"Working the Land" (Viticulture)
- Vigor (low/high)
- Relatively easy to grow Vigorous; need to control leaf growth through rootstock, soil, and clone-matching as well as, where legal, managing irrigation
- High quality in wide variety of terroirs Can withstand cold to an extent
- Yield (potential)
- Moderate to high, depending on vigor and winemaker intent
- Growth cycle
- Early budding (prone to spring frost) – early ripening
- Prone to rot and other issues, as a thin-skinned grape Ex. powdery mildew, coulure, millerandage, grey rot, and botrytis
Growing and Making Chardonnay (in California)
Perhaps more than most grapes, Chardonnay is challenging in terms of determining the proper balance between ‘hand’ and ‘land’. It is often referred to as a “winemaker’s wine,” with the winemaker playing the role of deliberate artist using her/his ‘hand’ through the implementation of barrel fermentation, oak choice, malolactic fermentation, sur lie aging, etc. Too much ‘hand’ can result in wines that are over the top — clunky, heavy and frequently oak bombs. But when deftly made, they are among the world’s most mind-numbingly complex dry white wines.
Working the Land:
Does soil influence the flavor of the final wine?
Traditionalists answer unequivocally “yes!” Soil is a key element of “terroir” — the natural environment where vines grow — along with climate (temperature, rainfall), topography (altitude, drainage, slope, aspect) and sunlight. A more unorthodox view holds that soil influencing what you taste in the glass is a myth. Maynard Amerine and Ann Noble, two famous names at UC Davis, California’s premier wine school and wine research facility, did a study on the topic. They concluded that “no outstanding sensory differences were observed in wines produced from different soil type locations.” The key word is “sensory” (sight, smell, taste). They are not saying that the soil doesn’t affect vine behavior (yield, growth cycle, etc.). The subject is most certainly up for further debate. That said, here is a brief review of how Chardonnay, according to the classic view, expresses itself in the glass based on the type of soil in which it is grown.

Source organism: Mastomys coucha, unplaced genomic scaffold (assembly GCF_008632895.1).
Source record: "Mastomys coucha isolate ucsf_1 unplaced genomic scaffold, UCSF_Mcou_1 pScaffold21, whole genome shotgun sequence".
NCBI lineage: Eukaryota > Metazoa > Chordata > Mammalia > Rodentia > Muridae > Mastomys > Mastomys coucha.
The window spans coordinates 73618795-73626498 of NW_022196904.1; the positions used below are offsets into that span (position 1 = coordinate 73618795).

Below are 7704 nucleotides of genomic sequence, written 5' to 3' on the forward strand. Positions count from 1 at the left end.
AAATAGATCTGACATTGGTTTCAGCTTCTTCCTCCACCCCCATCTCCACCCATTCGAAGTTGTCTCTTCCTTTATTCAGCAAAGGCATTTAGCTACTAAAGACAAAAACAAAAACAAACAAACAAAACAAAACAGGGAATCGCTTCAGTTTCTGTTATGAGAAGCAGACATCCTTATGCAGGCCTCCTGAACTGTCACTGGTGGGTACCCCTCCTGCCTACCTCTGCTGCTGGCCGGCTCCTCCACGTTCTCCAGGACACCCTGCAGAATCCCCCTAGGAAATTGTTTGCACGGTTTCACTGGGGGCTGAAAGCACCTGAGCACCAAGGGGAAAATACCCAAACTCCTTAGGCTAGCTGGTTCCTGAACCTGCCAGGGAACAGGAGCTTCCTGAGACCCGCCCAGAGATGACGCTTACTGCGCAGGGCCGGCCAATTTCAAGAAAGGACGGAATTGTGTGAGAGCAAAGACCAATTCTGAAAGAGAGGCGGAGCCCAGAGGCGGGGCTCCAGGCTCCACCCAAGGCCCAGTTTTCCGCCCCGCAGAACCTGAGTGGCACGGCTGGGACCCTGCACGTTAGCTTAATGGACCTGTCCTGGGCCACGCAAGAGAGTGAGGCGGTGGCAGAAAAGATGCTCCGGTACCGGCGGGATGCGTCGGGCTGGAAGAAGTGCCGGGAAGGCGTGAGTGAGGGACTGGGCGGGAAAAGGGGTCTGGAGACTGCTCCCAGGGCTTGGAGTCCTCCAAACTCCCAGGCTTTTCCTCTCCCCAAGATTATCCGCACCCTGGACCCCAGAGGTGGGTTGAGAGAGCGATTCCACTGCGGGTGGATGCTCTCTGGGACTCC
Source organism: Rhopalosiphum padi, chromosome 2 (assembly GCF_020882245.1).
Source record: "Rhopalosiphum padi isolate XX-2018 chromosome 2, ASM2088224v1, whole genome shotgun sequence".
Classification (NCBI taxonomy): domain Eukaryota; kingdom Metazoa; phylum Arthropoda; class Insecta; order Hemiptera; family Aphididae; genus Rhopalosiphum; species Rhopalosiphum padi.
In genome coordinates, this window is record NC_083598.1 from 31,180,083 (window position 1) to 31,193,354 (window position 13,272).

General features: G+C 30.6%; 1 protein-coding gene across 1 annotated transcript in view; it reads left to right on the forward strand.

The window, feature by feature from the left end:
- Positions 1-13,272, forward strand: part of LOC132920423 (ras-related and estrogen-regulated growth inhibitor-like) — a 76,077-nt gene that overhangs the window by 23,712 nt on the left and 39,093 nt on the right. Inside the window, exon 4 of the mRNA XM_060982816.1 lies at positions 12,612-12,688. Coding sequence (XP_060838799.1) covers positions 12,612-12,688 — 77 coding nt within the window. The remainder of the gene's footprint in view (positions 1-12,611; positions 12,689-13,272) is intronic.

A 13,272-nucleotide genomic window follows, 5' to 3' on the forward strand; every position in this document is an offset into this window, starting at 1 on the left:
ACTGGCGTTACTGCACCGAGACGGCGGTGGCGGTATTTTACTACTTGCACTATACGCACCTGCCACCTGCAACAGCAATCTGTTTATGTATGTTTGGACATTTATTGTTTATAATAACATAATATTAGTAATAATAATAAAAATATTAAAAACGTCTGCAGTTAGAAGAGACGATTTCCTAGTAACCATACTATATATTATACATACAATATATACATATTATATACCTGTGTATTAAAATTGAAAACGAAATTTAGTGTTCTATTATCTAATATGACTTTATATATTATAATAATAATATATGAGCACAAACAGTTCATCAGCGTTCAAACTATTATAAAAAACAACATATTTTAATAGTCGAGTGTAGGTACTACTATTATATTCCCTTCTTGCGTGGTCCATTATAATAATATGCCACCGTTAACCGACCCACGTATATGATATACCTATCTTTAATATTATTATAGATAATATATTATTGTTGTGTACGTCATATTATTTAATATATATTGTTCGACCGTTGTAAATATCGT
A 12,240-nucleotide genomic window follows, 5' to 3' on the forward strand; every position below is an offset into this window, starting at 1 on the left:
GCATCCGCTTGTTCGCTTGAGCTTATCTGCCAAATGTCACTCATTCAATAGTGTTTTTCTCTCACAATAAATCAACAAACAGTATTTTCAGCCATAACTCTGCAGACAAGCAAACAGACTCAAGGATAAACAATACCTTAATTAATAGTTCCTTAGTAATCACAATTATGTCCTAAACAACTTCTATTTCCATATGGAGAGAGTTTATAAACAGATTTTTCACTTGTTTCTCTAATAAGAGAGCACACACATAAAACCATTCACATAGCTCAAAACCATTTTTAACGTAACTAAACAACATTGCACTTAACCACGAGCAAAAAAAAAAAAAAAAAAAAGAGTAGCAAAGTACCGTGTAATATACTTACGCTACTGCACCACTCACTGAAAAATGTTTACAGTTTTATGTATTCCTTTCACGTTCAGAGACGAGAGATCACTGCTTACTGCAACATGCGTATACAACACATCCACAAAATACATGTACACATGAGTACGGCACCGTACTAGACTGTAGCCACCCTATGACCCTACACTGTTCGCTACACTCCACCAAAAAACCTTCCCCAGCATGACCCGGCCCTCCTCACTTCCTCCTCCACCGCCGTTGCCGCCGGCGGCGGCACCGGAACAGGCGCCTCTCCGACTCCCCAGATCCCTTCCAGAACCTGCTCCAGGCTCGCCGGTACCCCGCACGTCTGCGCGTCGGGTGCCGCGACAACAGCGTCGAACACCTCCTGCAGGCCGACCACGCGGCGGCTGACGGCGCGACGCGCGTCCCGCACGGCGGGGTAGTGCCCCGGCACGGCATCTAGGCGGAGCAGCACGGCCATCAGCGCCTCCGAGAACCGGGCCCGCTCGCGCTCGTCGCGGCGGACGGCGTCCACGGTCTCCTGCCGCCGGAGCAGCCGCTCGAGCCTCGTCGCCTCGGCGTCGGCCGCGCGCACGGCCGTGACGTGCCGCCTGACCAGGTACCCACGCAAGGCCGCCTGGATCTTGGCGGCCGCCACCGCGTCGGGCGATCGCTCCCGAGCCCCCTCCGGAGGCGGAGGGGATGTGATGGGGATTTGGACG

- Limestone/calcareous soils: Cited frequently in France’s Chablis, limestone provides tension, minerality and freshness.
- California locations: Central Coast between the Santa Cruz Mountains to the north and Lompoc to the south, just north of Santa Cruz, Mt Harlan.
- Chalky soils: Chardonnay grown in chalky soils is valued for its acidity. Because chalk is alkaline, it increases natural acidity in the grapes. In Europe, several famous Chardonnay wine regions have a significant amount of chalk in their vineyards. These include Champagne and Chablis as chalk is a porous version of limestone.
- California locations: There are no specific regions to call out.
- Mountain/colluvial soils: Mountain fruit is often compact and concentrated, its berries tiny from seasons of struggle and loaded with flavor due to lower yields. Very good for chardonnay as the accompanying thermal amplitude elongates the growing season and ripening.
- California locations: Sonoma’s higher coastal elevations, Napa’s Spring Mountain and Atlas Peak, the Santa Cruz Mountains, and Chalone (in the Gavilan Mountain Range).
- Clay soils: Clay elicits creaminess in Chardonnay.
- California locations: Clay based soils can be found in many locations… and so can smooth and round Chardonnay!
For more information on Chardonnay and differing soil types, visit My Wine Pal’s The School of Cool: Soil Smackdown.
As Chardonnay is generally not blended with other varietals, complexity is achieved through blending Chardonnays from different vineyards, choosing smaller lots within vineyards, and using differing clones of Chardonnay. Globally, there are some 28 clones officially authorized. Noteworthy “born-in California” clones include the “heirloom” Wente (aka FPS1 and its variants, Hyde, Hudson, Robert Young, See, Rued, Mount Eden, and Spring Mountain), UC Davis clone 5, as well as more recent arrivals from Burgundy in France, such as and including, the sexily named 76, 95 and 96. Finally, there is the Muscat clone of Chardonnay (aka Chardonnay Blanc Musqué) which many winemakers in the Golden State use in their clonal mix to add aroma and spice in the final wine. The Mendoza clone, celebrated in other parts of the world, is not popular in California. For more information on clones created in California, check out Wine Enthusiast’s A Wine Geek’s Guide to Chardonnay Clones Around the World.
The lion’s share of premium Chardonnay is planted in cooler areas and as a rule is trellised in VSP (vertical shoot position) to maximize sun, minimize rot and allow for canopy management (leaf plucking, etc.).
One of the most significant choices for the vintner is whether to make still or sparkling wine. Chardonnay for sparkling wine is always picked at lower sugar levels and pressed quickly, but gently, while grapes for still wines are left on the vine longer to ripen and develop more mature flavors.
For a deep dive on Chardonnay viticulture, visit Winemaker Magazine’s Growing Chardonnay: Backyard Vines.
Sustainability and California
As an agricultural industry, the California wine community has a long history of adapting to change and demonstrating its commitment to sound environmental practices and social responsibility. Building on these efforts are the educational and certification programs of the California Sustainable Winegrowing Alliance (CSWA). Established by Wine Institute and the California Association of Winegrape Growers, CSWA is the most comprehensive and widely adopted wine sustainability program in the world, and– together with other important sustainability programs in regions throughout the state– has made California wine a leader in addressing climate change.